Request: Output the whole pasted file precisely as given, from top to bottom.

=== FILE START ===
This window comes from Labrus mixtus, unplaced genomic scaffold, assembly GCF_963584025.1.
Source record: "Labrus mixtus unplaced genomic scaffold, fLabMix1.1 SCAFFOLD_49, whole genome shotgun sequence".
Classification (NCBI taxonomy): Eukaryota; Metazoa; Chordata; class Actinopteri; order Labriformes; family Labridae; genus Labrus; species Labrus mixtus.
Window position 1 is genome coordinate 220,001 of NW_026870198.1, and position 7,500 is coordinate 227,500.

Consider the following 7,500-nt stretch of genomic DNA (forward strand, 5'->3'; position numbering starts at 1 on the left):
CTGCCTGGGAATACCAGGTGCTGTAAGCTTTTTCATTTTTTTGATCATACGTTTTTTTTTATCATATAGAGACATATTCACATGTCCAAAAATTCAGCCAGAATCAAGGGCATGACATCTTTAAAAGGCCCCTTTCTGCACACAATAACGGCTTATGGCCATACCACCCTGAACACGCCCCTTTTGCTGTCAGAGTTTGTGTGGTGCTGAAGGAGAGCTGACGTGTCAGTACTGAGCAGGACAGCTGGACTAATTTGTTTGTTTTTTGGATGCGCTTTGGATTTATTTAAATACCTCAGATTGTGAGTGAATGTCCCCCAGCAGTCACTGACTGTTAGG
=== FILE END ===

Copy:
This window comes from Labrus mixtus, unplaced genomic scaffold, assembly GCF_963584025.1.
Source record: "Labrus mixtus unplaced genomic scaffold, fLabMix1.1 SCAFFOLD_49, whole genome shotgun sequence".
Classification (NCBI taxonomy): Eukaryota; Metazoa; Chordata; class Actinopteri; order Labriformes; family Labridae; genus Labrus; species Labrus mixtus.
Window position 1 is genome coordinate 220,001 of NW_026870198.1, and position 7,500 is coordinate 227,500.

Consider the following 7,500-nt stretch of genomic DNA (forward strand, 5'->3'; position numbering starts at 1 on the left):
CTGCCTGGGAATACCAGGTGCTGTAAGCTTTTTCATTTTTTTGATCATACGTTTTTTTTTATCATATAGAGACATATTCACATGTCCAAAAATTCAGCCAGAATCAAGGGCATGACATCTTTAAAAGGCCCCTTTCTGCACACAATAACGGCTTATGGCCATACCACCCTGAACACGCCCCTTTTGCTGTCAGAGTTTGTGTGGTGCTGAAGGAGAGCTGACGTGTCAGTACTGAGCAGGACAGCTGGACTAATTTGTTTGTTTTTTGGATGCGCTTTGGATTTATTTAAATACCTCAGATTGTGAGTGAATGTCCCCCAGCAGTCACTGACTGTTAGG